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Residence and Care Agreements

Entrance Fee Resident Agreements
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Life Care (Type A) contracts are deemed "insurance" contracts, hence in most states regulated by the state's Department of Insurance.  Therefore, I believe the provider can require a physical and cognitive exam for acceptance.  This may also be the case for Modified Type B contracts.   I'm not sure how the "age is just a number" stance jibes with a provider being able to utilize an age cap.  That's probably why you're not seeing it …. it could be that just requiring the medical exam does the "gleaning" without stating a specific age limit.

In fee-for-service (Type C) contracts,  there is no large financial commitment on the part of the organization if health care becomes necessary.  The resident pays full market rates for health care.  For all I know, some f-f-s providers might welcome older move-ins because the independent unit may "turn over" more quickly,  with minimal wear and tear.   Marketing can then seek a whole new entrance fee and the health care unit gets full-bore payment.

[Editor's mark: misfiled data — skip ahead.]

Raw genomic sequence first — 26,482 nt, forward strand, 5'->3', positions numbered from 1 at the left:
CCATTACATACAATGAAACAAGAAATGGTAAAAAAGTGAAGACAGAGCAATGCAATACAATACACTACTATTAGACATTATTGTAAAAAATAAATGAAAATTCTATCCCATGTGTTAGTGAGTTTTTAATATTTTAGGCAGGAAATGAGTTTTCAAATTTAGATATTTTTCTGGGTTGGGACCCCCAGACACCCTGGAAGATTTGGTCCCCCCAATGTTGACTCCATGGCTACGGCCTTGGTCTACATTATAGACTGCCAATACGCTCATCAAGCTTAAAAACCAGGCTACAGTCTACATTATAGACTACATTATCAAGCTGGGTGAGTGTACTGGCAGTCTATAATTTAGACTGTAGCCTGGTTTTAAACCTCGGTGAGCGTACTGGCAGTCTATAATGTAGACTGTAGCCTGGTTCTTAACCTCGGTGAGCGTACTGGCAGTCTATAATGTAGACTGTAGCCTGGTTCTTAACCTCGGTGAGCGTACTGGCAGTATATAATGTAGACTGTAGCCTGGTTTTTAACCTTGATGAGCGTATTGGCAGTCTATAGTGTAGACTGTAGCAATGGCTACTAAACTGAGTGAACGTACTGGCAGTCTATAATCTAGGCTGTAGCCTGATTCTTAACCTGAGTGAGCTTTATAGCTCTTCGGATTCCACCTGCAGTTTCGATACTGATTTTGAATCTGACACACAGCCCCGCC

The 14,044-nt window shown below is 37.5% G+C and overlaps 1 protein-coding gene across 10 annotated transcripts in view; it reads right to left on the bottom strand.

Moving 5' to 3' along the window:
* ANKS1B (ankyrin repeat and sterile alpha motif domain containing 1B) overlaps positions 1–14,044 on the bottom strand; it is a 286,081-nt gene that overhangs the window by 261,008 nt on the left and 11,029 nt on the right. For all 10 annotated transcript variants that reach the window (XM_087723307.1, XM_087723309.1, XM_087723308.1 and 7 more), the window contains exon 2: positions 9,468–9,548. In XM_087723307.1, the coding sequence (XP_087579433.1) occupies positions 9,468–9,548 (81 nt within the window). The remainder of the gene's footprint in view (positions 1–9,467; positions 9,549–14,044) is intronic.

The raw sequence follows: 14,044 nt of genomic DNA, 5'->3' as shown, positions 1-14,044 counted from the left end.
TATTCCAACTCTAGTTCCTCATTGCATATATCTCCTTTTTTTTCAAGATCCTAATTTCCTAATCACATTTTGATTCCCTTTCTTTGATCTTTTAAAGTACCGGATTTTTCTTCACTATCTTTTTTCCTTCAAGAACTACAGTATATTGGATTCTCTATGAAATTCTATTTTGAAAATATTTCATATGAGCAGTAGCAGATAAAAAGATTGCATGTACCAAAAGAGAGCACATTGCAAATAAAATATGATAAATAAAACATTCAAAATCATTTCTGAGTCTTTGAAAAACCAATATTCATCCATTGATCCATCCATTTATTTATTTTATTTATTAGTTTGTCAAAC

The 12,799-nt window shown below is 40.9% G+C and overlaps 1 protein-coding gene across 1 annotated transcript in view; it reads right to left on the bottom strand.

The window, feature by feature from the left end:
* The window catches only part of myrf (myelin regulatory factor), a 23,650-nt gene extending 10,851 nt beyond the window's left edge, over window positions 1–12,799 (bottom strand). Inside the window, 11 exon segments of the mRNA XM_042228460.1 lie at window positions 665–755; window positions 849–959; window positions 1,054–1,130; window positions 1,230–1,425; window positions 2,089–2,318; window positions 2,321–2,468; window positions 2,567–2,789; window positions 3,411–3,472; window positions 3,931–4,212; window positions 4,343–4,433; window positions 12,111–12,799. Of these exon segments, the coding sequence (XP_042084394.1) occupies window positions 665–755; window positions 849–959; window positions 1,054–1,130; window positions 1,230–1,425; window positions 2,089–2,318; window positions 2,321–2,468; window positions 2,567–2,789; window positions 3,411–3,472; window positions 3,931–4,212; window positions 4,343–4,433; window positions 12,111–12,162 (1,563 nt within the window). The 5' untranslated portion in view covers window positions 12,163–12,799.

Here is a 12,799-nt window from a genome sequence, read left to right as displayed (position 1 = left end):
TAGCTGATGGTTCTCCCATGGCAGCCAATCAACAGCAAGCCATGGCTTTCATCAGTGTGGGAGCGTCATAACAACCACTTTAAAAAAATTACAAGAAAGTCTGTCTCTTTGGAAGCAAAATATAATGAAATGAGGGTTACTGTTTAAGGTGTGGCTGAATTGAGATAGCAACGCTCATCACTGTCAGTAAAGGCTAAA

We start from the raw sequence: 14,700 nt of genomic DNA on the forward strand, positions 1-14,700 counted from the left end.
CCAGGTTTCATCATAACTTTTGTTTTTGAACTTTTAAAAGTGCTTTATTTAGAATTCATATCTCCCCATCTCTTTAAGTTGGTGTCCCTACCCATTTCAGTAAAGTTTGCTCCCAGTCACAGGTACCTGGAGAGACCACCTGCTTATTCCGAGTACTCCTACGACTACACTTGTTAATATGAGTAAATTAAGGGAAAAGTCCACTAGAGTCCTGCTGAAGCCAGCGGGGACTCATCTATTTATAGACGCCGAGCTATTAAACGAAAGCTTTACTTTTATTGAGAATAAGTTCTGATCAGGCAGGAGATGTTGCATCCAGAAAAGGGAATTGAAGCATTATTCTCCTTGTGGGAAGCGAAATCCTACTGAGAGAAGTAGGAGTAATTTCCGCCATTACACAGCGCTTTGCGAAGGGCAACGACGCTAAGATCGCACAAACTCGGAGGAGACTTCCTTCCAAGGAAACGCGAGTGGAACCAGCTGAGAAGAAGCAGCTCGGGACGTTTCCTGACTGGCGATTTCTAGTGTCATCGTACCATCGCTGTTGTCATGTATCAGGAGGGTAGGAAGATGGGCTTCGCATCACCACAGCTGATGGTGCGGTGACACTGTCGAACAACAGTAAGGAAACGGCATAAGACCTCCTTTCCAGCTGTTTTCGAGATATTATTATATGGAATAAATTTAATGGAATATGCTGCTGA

F-f-s communities as well as rental CCRCs (Type D)  also might have to comply with Fair Housing regulations, which may prohibit discrimination based on age and physical condition.

This is a topic worthy of discussion, so I hope there will be more comments.  Also, if I stated anything in error I hope others will speak up. 
Does anyone see a problem from either an ethical, moral or actuarial point of view with a CCRC/Life Plan community selling an Entrance Fee Residential Agreement/Life Plan contract to someone in their late 80s or 90s? Or should the decision to purchase rest entirely on the purchaser/prospective resident in such an agreement/Contract transaction?
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